Collins is interested in developing the educational program offered by the Barnes, rethinking the special exhibition programs and exploring various digital strategies, the article noted.
To read the Inquirer article, please go to bit.ly/1FplbTl.
To read the Barnes’ press release, please go to bit.ly/1wZVcHD.
Rodin Museum Will Showcase New Installation
The Rodin Museum temporarily closed on January 8 to create a new installation at the museum on the Benjamin Franklin Parkway and will reopen on February 7, the Associated Press reported.
The new exhibit will include about three dozen pieces that haven't been publicly displayed in years, including busts of author Victor Hugo, composer Gustav Mahler and newspaper mogul Joseph Pulitzer.
The museum was founded by local movie theater magnate Jules Mastbaum and opened in 1929.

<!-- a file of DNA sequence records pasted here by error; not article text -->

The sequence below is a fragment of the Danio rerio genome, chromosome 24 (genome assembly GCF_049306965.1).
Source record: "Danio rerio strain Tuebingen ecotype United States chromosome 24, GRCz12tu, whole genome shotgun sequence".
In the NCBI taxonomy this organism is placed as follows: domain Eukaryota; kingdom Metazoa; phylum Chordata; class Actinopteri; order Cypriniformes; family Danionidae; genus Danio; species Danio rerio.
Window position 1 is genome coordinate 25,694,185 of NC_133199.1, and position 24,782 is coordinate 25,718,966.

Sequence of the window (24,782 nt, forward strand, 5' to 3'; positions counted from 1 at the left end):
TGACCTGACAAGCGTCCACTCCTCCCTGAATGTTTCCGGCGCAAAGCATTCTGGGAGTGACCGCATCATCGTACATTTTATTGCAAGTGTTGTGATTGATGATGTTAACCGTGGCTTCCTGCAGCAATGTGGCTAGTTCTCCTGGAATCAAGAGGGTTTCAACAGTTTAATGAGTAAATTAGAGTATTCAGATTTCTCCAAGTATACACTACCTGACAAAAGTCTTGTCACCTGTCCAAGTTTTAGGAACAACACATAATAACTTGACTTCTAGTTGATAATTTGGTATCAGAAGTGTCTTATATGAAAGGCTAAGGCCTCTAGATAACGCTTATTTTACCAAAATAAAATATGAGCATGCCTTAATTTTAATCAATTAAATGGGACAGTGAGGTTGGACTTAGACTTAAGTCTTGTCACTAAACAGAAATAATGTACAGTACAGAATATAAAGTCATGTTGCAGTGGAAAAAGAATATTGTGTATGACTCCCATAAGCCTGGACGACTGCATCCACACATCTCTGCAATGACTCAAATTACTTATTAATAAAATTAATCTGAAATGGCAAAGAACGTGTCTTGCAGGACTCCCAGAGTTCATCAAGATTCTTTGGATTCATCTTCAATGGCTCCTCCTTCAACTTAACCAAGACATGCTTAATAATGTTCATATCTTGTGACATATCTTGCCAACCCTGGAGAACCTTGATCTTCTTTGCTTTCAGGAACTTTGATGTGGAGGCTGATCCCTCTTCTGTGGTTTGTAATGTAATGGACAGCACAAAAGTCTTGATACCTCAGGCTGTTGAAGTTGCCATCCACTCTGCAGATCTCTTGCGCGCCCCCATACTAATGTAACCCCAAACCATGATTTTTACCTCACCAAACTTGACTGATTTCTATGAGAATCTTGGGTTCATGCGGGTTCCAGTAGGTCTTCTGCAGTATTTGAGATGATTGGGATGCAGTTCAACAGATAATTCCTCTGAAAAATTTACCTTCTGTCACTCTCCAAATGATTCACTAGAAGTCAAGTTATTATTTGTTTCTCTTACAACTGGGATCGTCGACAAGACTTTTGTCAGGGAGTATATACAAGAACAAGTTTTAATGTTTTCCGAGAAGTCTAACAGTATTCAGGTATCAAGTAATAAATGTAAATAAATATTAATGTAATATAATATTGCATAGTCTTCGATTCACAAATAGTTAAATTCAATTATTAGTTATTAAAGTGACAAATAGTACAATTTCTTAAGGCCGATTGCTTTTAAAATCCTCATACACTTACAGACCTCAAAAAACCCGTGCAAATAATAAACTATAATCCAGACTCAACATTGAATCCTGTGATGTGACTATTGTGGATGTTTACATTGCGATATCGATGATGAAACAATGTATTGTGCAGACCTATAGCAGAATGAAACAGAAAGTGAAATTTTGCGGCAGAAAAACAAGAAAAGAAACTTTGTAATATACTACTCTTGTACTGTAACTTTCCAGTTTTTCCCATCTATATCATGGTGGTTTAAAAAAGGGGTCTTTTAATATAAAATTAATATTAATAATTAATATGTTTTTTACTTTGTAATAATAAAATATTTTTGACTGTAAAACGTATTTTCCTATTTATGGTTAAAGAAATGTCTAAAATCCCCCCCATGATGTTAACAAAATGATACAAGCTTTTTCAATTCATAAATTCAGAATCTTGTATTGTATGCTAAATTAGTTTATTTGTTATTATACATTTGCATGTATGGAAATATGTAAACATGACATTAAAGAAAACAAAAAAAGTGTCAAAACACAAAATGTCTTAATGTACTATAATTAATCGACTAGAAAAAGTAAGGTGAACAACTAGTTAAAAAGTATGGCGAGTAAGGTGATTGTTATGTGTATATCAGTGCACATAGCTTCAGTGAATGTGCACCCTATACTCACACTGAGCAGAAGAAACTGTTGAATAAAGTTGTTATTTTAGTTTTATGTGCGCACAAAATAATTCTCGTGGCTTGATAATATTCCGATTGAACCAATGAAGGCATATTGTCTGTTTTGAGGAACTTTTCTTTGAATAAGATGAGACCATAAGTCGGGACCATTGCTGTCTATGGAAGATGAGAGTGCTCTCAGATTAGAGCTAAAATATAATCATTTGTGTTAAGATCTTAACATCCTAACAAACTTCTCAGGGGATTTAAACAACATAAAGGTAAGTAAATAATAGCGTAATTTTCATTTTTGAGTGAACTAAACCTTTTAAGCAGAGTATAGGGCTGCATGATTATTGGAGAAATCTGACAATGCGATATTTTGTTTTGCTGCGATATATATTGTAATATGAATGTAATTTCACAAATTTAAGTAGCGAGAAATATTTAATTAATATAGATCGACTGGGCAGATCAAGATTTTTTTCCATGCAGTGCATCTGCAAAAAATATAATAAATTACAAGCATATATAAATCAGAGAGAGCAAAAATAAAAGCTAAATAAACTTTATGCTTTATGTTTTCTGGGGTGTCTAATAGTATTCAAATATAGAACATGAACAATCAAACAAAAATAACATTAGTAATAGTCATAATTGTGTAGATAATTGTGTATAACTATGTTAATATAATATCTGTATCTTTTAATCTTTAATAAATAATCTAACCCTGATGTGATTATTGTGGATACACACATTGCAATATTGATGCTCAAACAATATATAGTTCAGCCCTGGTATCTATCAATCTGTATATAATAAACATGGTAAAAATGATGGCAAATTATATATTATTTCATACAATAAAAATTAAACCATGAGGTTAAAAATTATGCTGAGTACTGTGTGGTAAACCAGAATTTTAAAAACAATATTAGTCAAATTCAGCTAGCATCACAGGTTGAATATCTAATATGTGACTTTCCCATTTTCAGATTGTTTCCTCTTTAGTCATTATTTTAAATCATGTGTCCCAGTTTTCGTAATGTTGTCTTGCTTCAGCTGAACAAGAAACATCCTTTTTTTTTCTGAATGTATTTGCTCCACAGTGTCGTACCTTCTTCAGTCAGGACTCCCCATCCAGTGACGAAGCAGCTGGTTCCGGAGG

To read the article, please go to bit.ly/1tJU76L.
Dilworth Park Leads NY Times Reasons to Visit Philadelphia
Philadelphia was named the #3 place in the world to visit in 2015, on the New York Times list of "52 Places to Go in 2015," published Friday, January 9, and the first reason cited was Dilworth Park.
"A series of projects has transformed Philadelphia into a hive of outdoor urban activity.” the article begins. “Dilworth Park, formerly a hideous slab of concrete adjoining City Hall, reopened this past autumn as a green, pedestrian-friendly public space with a winter ice-skating rink (and a cafe by the indefatigable chef Jose Garces)."
Milan, Italy, was listed as #1 and Cuba was the #2 place to visit.
To read the article, please go to nyti.ms/1BUYYXs.
Hotel Occupancy at Historic Highs
Center City's hotel occupancy is projected to be 76% for 2014 — the highest rate since 1949, when it was also 76%, with Friday and Saturday occupancy numbers hitting a record high of 82% and 89%, respectively, the Philadelphia Business Journal reported on December 26. Wednesday’s occupancy was close behind at 81.3%.